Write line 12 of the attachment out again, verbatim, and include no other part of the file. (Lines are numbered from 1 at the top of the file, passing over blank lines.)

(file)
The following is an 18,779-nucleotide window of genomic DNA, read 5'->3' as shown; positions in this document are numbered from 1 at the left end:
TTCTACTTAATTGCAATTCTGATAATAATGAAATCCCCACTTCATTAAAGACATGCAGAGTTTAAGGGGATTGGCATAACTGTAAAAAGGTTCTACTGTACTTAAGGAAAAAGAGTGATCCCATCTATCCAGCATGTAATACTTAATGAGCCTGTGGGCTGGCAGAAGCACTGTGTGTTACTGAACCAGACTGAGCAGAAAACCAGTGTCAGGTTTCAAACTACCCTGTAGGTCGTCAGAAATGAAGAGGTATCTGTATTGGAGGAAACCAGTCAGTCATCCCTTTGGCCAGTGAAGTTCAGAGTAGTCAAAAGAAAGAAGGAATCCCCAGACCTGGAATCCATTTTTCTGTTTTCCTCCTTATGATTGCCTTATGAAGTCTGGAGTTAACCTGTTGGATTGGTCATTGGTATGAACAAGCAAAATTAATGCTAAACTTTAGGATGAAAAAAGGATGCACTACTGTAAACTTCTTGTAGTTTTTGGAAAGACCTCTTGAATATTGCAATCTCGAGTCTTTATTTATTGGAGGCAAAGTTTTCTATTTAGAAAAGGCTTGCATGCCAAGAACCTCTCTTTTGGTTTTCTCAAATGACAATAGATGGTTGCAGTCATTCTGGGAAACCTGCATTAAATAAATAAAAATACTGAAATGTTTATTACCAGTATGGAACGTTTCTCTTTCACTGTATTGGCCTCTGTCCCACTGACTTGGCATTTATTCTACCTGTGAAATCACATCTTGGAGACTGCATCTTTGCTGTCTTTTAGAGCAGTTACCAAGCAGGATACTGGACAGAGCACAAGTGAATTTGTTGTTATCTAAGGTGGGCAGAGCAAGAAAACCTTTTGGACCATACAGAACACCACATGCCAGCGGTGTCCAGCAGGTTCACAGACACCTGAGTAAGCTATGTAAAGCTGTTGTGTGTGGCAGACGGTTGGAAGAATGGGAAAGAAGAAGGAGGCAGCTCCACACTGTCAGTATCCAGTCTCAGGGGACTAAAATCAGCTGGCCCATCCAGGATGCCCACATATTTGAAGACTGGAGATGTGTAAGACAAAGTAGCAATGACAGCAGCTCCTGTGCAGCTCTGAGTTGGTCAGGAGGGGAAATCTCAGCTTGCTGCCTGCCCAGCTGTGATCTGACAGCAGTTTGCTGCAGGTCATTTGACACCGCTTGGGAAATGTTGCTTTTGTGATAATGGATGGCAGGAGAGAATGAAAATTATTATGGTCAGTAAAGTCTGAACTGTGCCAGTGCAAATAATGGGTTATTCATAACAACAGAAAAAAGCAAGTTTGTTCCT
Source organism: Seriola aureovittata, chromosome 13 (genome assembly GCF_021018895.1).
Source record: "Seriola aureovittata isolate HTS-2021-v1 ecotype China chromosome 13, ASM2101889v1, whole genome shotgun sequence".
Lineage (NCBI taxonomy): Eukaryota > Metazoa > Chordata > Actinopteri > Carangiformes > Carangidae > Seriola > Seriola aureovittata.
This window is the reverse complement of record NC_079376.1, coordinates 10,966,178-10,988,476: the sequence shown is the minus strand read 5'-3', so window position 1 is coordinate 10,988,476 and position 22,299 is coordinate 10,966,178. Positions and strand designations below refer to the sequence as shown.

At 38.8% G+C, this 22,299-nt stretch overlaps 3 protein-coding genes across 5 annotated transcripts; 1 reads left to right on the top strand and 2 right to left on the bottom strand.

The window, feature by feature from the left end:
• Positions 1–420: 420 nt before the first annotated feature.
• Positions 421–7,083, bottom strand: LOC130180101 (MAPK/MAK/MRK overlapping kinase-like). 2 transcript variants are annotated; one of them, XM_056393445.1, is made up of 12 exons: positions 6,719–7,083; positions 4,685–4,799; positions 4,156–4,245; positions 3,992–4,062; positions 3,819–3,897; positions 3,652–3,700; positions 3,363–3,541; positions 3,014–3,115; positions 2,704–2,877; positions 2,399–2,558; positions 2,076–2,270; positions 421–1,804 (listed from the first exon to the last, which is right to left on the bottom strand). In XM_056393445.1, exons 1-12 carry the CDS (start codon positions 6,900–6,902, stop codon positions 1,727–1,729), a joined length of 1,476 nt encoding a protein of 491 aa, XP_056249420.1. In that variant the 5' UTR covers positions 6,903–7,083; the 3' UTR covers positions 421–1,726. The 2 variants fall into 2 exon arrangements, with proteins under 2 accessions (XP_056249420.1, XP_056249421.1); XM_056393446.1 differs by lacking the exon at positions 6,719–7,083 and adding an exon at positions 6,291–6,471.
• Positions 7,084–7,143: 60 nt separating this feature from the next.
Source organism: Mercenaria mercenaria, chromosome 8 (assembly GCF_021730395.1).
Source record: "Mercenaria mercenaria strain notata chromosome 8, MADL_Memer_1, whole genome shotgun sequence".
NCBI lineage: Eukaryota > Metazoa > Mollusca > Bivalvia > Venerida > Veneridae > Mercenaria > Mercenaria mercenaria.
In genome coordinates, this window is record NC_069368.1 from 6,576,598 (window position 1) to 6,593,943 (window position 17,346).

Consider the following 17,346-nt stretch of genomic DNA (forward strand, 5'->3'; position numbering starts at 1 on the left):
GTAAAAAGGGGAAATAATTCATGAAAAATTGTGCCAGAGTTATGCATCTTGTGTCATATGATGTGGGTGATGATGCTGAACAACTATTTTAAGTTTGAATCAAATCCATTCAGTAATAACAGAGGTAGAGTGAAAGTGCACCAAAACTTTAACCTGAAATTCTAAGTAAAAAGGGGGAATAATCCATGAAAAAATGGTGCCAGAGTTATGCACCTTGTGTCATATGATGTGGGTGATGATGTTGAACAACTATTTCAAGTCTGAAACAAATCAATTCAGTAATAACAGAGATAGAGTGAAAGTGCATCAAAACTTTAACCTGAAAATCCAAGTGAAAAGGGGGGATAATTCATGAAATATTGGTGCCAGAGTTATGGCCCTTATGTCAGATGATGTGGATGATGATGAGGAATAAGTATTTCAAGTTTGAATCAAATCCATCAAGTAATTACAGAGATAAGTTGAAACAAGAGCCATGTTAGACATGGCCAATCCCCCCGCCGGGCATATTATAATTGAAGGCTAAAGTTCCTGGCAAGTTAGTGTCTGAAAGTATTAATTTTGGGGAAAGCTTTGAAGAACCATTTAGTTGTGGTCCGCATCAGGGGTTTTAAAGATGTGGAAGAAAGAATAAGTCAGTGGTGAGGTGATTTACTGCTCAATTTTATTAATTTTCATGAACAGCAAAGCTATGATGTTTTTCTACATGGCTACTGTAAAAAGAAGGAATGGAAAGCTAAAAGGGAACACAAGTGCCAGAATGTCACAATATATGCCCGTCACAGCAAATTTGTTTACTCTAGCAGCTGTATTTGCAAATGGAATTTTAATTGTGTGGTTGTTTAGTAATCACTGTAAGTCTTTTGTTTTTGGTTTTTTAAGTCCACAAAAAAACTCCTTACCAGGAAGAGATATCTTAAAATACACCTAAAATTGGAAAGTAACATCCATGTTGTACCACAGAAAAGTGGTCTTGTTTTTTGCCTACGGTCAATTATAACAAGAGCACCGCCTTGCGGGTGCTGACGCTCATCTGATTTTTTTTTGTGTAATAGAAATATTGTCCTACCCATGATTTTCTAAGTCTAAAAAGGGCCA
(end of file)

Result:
Source organism: Mercenaria mercenaria, chromosome 8 (assembly GCF_021730395.1).